You’ve decided: That succulent prime rib you ate last night will be your last. You’re going to become a vegetarian. There was a time when being a vegetarian was considered radical or eccentric. Today, quite a large percentage of people call themselves vegetarians, and nutrition experts say a plant–based diet has some powerful health benefits. But a vegetarian diet isn’t automatically healthier. You need to arm yourself with the facts to get the most from your new lifestyle. As you start out you may have to put a little more effort into meeting your nutritional needs.
What kind of vegetarian do you want to be?
Most vegetarians don’t eat meat, poultry or fish. Their diets consist of plant–based foods such as vegetables, fruits, grains, legumes (peas and beans), nuts and seeds. Eggs, dairy vegetarian diet products or both may also be included. Vegetarians known as vegans (VEE–guns) don’t eat any animal products, including eggs, dairy foods, gelatin or even honey. Others who occasionally eat meat–usually chicken and fish–may also call themselves vegetarians. Although they’re only part–time vegetarians, they may still reap many of the same health benefits enjoyed by their meatless counterparts.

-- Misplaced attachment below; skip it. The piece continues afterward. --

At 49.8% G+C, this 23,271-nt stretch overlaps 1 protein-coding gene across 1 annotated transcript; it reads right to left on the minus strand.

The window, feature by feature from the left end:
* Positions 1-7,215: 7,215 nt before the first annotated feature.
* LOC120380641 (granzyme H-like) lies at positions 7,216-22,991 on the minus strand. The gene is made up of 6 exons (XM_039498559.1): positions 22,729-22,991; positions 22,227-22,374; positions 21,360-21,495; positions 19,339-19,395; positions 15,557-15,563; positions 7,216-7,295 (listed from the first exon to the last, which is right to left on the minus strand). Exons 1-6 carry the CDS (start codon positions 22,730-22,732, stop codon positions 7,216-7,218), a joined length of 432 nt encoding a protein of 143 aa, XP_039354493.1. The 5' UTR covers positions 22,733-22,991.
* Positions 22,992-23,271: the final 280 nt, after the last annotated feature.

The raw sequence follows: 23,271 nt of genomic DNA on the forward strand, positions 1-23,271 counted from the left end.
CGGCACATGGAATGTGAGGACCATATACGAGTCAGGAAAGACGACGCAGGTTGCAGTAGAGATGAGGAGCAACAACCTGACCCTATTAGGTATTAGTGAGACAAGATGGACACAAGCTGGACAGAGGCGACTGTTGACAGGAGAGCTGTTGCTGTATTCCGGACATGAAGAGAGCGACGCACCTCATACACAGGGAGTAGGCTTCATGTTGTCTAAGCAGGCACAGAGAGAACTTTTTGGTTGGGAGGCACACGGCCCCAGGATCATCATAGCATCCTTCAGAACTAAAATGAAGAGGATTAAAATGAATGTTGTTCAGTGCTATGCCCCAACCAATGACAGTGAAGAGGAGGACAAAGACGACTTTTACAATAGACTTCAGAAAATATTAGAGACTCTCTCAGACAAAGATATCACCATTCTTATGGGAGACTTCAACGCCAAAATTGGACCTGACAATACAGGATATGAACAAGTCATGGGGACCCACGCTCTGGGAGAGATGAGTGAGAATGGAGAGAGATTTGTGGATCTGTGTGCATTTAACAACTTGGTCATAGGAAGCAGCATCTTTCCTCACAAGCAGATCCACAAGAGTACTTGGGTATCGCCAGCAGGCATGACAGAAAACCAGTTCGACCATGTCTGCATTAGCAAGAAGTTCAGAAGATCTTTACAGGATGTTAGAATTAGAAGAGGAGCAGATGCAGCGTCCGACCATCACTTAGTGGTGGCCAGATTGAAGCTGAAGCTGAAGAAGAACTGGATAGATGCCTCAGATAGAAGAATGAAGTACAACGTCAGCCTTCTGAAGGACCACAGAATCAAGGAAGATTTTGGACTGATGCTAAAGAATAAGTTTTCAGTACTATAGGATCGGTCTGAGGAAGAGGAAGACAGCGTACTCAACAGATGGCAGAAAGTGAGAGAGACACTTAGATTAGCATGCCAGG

Read more: Going Vegetarian - The healthy way